- Associated Press - Monday, April 14, 2014

SUMTER, S.C. (AP) - It looks like a watch, but it doesn’t tell time.

It helps WynnDee DuRant find her 11-year-old daughter, Kelli, if she gets lost.

“She has never met a stranger,” DuRant said. “She doesn’t know danger. I go into a panic (when she walks off). This gives us security.”

Kelli was the first to get a bracelet with the Project Lifesaver program run through the Sumter County Sheriff’s Office and has remained a client for nearly four years.

Originally funded by the Pilot Club of Sumter and Sumter-Palmetto Rotary Club, the LoJack SafetyNet Personal Locator Unit, or PLU as it is often referred to, is designed for individuals with cognitive conditions who tend to wander. Kelli has what is usually considered a mild form of autism known as Pervasive Developmental Delays Not Otherwise Specified. Though she was first diagnosed at the age of 6, she had already shown “significant developmental delays,” DuRant said, and a tendency to wander off when she gets focused on something.

“It’s basically a tag team,” DuRant said referring to her husband and other children. “There are six of us, and we’ll call out, ‘where’s Kelli?’ She’s very independent and very strong willed. Once she has set her mind on something, it’s set.”

The device emits a radio frequency that can be tracked using antennas and hand-held devices set to the client’s frequency.

“We don’t track or keep up with the client unless the individual is missing,” said Lt. Jenny Dailey, coordinator for the program with the sheriff’s office.

She and two others with the sheriff’s office are trained not only in search and rescue with the PLU, but also with communicating with an individual with cognitive conditions.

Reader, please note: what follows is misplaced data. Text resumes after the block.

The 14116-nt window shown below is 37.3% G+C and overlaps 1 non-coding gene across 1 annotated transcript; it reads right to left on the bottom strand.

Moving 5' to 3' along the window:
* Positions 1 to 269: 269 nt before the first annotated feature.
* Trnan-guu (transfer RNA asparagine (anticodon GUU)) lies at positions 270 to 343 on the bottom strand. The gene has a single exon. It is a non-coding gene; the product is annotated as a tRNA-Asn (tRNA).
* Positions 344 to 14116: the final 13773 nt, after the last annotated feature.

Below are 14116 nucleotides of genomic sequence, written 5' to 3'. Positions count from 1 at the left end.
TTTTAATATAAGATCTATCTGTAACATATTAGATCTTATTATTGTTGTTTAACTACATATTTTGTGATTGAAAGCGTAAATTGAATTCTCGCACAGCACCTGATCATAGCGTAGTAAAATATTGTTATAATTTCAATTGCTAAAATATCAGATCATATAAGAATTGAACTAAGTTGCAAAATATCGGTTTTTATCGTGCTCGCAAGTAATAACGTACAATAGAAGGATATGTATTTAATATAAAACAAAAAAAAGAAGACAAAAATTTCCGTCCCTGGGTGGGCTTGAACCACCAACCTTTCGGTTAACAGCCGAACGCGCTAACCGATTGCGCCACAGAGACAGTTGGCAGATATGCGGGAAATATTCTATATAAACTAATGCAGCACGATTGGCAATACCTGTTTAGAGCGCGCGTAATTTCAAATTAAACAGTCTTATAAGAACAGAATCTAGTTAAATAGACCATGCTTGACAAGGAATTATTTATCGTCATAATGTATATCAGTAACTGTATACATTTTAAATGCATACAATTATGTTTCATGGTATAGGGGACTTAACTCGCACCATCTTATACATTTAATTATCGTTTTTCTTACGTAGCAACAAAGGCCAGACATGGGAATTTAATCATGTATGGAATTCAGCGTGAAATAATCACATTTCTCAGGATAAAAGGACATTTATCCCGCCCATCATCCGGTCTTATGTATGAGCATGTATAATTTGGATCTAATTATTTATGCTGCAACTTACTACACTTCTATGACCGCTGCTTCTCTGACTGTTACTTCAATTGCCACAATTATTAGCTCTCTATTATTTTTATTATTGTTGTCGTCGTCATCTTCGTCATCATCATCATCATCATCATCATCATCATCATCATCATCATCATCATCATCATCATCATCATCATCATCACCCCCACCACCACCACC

If the person does disappear from caregivers, the caregivers are encouraged to call law enforcement immediately.

“Normally, we can locate the person in 15 to 20 minutes if we are called immediately,” said Cpl. Eddie Hobbs. “The person is usually a mile to a mile and a half from where they were last seen.”

While the device hasn’t had to be used as it’s intended, there have been a few close calls, including once at church this past year and two years ago on vacation at Hilton Head.

“She had walked over a mile to a pier,” DuRant said. “Different counties have the program. So if the county had the program, we could call the sheriff, give them the frequency and they would be able to track her if she was lost.”

The men and women who work with the clients have grown close to them.

“We get attached to them and the family,” Dailey said with a smile. “If Kelli sees me out somewhere, she’ll bolt and come to me. If she sees other officers, she’ll ask them, ‘Do you know Ms. Jenny Dailey?’”

DuRant agreed.

“We’ve become good friends with Jenny Dailey through all this,” she said. “We’ve built a bond with Lt. Dailey.”

The program still has 10 PLUs available for clients. Typically, it would cost an initial $99 to enroll and a $30 monthly fee for maintenance, but thanks to donations from the Pilot Club and the Sumter-Palmetto Rotary Club, the costs is just a one-time fee of $25.

“We try to keep the cost off the client,” Dailey said. “The one-time $25 fee is to help off-set the cost of batteries, but it’s hardly a drop in the bucket.”

Batteries have to be replaced about every 30 days, and clients are asked to check the device daily to make sure it is working.

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Information from: Herald-Journal, https://www.goupstate.com/


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